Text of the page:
Technology is a prominent source of understanding – the way we use, create and maintain tools is an indication of the way we construct our environment. In other words, technology is a projection of the way we see the world as well as an appreciation of ourselves in the world. In a number of arguments, technology has been portrayed as the antagonist who reshapes the structure of both culture and society. These are mostly seen as pristine acts, alterations of human’s behaviour or prompt transformations, especially, in the age of computer technology. Still, the question is neither about changes computer technology brought nor opportunities this technology offered, but about an excludability the technology has. Modern technology gave Heidegger an awareness to reconsider technology’s relation to humanity. Today, decades later, with the implementation of computer technology, our lives are more closely knitted with technology than ever, as computers have become more sophisticated and powerful universal machines. Still, an application of technology shall not enframe us from the possibility we have, as humans, in the world.
T W O
There is only one way to deal with this humiliation: bow your head, let go of the idea that you know anything, and ask politely of this new machine, “How do you wish to be operated?” If you accept your ignorance, if you really admit to yourself that everything you know is now useless, the new machine will be good to you and tell you: here is how to operate me. Ellen Ullman, 1997 Close to the Machine: Technophilia and Its Discontent
Embodiment in HCI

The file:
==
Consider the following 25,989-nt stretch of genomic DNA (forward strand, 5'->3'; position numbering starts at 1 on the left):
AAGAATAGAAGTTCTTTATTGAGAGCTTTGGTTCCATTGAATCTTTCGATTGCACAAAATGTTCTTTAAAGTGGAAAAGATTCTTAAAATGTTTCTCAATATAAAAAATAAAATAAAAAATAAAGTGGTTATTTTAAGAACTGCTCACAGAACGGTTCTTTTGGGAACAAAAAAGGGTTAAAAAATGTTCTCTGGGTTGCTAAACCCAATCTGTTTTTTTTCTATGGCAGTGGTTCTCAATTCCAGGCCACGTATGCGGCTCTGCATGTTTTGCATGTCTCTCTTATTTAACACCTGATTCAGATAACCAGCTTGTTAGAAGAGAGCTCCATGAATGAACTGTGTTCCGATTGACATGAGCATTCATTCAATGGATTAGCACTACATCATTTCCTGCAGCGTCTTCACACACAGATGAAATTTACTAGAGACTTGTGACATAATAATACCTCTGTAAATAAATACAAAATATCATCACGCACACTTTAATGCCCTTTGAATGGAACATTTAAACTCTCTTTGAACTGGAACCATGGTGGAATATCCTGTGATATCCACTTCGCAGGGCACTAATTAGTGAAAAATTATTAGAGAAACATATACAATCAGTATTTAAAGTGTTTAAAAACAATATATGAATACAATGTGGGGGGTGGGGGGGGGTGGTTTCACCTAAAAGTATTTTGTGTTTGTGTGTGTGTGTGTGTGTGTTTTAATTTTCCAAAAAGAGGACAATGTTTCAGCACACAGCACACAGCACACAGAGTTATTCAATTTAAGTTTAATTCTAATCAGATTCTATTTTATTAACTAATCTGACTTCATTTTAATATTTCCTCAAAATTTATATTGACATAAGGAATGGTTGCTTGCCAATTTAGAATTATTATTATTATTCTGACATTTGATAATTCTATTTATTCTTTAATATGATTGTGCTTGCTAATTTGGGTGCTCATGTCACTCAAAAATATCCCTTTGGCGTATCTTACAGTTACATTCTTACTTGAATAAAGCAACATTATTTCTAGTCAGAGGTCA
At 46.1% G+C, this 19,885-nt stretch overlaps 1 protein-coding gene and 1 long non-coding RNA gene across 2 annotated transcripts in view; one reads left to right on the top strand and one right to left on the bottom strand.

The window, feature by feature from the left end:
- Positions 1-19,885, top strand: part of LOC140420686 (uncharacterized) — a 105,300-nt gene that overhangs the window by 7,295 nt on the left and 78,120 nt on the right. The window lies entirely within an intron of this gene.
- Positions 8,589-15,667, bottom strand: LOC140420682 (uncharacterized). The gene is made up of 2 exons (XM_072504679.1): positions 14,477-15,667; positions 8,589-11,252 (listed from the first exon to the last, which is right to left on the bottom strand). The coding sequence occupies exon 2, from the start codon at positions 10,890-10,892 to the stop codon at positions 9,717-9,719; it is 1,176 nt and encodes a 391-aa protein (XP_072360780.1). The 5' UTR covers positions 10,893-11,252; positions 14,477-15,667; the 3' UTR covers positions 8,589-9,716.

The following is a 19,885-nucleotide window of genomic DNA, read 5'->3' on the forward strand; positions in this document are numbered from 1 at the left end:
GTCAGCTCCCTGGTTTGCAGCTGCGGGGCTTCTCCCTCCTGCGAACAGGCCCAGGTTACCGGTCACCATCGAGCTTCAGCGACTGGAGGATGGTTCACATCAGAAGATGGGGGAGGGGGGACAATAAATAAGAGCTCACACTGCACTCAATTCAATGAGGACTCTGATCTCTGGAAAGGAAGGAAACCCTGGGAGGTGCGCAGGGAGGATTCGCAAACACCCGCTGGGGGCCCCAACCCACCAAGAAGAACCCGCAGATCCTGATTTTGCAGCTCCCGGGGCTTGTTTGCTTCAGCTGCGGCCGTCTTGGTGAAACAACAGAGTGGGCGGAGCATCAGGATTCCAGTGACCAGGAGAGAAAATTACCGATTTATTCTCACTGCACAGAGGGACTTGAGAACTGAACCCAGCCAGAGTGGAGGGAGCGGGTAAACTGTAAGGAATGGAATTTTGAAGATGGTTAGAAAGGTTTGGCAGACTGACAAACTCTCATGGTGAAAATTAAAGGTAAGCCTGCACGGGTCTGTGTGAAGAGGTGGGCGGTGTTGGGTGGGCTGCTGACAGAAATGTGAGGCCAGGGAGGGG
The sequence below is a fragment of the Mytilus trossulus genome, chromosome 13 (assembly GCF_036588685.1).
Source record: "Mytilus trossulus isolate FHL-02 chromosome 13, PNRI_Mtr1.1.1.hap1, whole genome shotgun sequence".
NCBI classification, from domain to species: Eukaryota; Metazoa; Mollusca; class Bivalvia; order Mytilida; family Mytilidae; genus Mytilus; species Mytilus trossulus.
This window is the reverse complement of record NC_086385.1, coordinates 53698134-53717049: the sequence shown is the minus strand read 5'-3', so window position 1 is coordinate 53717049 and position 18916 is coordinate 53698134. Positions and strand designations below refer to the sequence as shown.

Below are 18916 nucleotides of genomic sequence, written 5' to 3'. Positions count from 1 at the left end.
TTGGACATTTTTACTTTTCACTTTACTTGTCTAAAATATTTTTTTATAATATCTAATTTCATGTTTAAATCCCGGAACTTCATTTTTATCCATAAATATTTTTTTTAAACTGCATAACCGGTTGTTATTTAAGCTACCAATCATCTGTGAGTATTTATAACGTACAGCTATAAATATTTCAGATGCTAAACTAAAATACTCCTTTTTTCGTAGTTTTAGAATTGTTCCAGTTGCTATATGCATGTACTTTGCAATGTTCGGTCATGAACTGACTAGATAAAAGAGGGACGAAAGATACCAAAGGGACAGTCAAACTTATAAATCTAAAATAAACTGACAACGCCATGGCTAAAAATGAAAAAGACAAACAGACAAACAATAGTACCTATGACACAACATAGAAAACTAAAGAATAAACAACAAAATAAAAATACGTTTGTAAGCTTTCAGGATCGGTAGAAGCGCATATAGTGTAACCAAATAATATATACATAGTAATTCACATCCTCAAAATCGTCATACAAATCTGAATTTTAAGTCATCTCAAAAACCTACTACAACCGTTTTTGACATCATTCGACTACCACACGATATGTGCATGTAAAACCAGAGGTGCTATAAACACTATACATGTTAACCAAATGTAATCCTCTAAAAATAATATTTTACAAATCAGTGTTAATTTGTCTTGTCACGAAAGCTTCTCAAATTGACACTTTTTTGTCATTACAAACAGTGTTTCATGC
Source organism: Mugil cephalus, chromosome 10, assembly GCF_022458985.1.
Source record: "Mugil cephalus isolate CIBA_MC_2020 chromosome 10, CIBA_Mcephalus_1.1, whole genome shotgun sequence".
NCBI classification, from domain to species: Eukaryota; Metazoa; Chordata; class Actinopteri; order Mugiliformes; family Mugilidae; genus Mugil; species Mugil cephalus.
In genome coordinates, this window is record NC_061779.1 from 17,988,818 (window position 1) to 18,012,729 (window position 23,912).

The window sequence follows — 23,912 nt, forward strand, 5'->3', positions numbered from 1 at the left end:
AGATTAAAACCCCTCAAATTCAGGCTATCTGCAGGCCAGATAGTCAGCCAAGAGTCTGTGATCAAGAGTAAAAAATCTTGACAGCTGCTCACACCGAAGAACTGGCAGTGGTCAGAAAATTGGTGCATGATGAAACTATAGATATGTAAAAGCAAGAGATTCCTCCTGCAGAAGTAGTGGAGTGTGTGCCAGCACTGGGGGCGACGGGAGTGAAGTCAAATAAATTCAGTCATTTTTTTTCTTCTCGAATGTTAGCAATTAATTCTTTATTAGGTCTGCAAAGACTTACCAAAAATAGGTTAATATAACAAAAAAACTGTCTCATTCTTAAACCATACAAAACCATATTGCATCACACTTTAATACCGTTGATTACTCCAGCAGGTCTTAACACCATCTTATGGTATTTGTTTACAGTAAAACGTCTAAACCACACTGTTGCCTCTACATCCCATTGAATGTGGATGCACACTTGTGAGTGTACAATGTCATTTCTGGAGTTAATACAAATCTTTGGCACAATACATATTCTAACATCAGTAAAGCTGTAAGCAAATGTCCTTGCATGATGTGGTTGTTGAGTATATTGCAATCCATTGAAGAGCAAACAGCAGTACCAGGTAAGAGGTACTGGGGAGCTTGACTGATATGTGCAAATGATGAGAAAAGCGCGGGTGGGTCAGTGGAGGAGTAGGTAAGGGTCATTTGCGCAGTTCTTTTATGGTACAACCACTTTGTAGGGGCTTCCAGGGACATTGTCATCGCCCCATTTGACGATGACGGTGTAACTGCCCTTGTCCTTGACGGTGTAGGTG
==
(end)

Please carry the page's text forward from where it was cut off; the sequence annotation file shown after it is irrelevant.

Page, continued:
We inhabit our bodies and they in turn inhabit the world, with seamless connection back and forth. (Dourish, 2001) With the shift from Command Line Interface (CLI) to Graphical User Interface (GUI), the computer becomes suitable for many uses and contexts – from military and scientific operation to business, domestic and everyday use. The implementation of GUI is proven to be successful in technological products such as software, websites, digital handhelds and household appliances. The visual metaphor employed in GUI has currently been investigated in the area of philosophy, cognitive science, perceptual psychology, etc. Within these studies, the nature of a screen‐based platform has been questioned in terms of its relationship to the physical setting. Similar to the dualism explained by rationalistic philosophers, GUI refers to us as we are living in a parallel world of physical and cyberspace (Ishii & Ullmer, 1997) where our detachment between mental and physical sphere becomes the “distinction between subject and object” (Zahorik & Jenison, 1998). From this point of view, the transition between mind and physical reality is vital as if our actions are merely the thinking process. Nonetheless, this form of dualism is opposed by phenomenological approaches because the “conciousness is in the first place not a matter of I think but of I can” (Merleau‐Ponty 1962 : 137) and the perceptual interpretation has never been completely separated from the surrounding context (Dreyfus, 1991). This means that we cannot be truly analytic with ourselves as a subject or the world as an object (ibid, Winogard & Flores, 1986). In addition, the further argument from perceptual psychology coins in an idea that a being and its environment are closely related. This relationship reflects from an intervention between the organism and the world as well as the way they influence each other. For that reason, perception is a means of receiving information from the environment and it is an “affordance” that is the action‐supportive information which guides the organism around its environment (Gibson, 1979).